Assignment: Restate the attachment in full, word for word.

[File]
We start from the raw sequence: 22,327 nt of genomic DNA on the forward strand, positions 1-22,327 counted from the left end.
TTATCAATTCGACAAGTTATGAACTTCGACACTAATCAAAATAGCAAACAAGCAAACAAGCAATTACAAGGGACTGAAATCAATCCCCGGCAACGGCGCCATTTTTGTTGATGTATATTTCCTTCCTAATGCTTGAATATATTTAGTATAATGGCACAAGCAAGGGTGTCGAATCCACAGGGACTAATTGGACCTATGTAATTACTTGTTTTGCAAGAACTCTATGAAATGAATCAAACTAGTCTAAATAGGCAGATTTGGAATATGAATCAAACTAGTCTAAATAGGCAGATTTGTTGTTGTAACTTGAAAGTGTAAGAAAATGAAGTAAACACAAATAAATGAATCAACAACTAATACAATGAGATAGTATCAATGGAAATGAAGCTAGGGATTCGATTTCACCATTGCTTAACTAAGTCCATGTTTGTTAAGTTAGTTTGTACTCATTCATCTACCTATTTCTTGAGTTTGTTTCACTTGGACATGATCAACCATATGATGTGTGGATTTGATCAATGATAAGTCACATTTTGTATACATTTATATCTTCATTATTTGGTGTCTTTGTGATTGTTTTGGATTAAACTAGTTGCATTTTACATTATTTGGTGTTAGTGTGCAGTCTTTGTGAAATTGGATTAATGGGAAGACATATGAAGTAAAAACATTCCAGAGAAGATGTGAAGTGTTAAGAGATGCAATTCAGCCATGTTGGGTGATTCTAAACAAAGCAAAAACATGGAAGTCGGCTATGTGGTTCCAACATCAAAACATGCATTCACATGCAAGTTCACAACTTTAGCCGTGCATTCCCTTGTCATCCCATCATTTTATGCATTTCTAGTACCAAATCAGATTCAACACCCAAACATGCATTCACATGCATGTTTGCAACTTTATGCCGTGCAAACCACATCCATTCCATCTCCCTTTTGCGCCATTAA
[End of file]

We start from the raw sequence: 22,327 nt of genomic DNA on the forward strand, positions 1-22,327 counted from the left end.
TTATCAATTCGACAAGTTATGAACTTCGACACTAATCAAAATAGCAAACAAGCAAACAAGCAATTACAAGGGACTGAAATCAATCCCCGGCAACGGCGCCATTTTTGTTGATGTATATTTCCTTCCTAATGCTTGAATATATTTAGTATAATGGCACAAGCAAGGGTGTCGAATCCACAGGGACTAATTGGACCTATGTAATTACTTGTTTTGCAAGAACTCTATGAAATGAATCAAACTAGTCTAAATAGGCAGATTTGGAATATGAATCAAACTAGTCTAAATAGGCAGATTTGTTGTTGTAACTTGAAAGTGTAAGAAAATGAAGTAAACACAAATAAATGAATCAACAACTAATACAATGAGATAGTATCAATGGAAATGAAGCTAGGGATTCGATTTCACCATTGCTTAACTAAGTCCATGTTTGTTAAGTTAGTTTGTACTCATTCATCTACCTATTTCTTGAGTTTGTTTCACTTGGACATGATCAACCATATGATGTGTGGATTTGATCAATGATAAGTCACATTTTGTATACATTTATATCTTCATTATTTGGTGTCTTTGTGATTGTTTTGGATTAAACTAGTTGCATTTTACATTATTTGGTGTTAGTGTGCAGTCTTTGTGAAATTGGATTAATGGGAAGACATATGAAGTAAAAACATTCCAGAGAAGATGTGAAGTGTTAAGAGATGCAATTCAGCCATGTTGGGTGATTCTAAACAAAGCAAAAACATGGAAGTCGGCTATGTGGTTCCAACATCAAAACATGCATTCACATGCAAGTTCACAACTTTAGCCGTGCATTCCCTTGTCATCCCATCATTTTATGCATTTCTAGTACCAAATCAGATTCAACACCCAAACATGCATTCACATGCATGTTTGCAACTTTATGCCGTGCAAACCACATCCATTCCATCTCCCTTTTGCGCCATTAA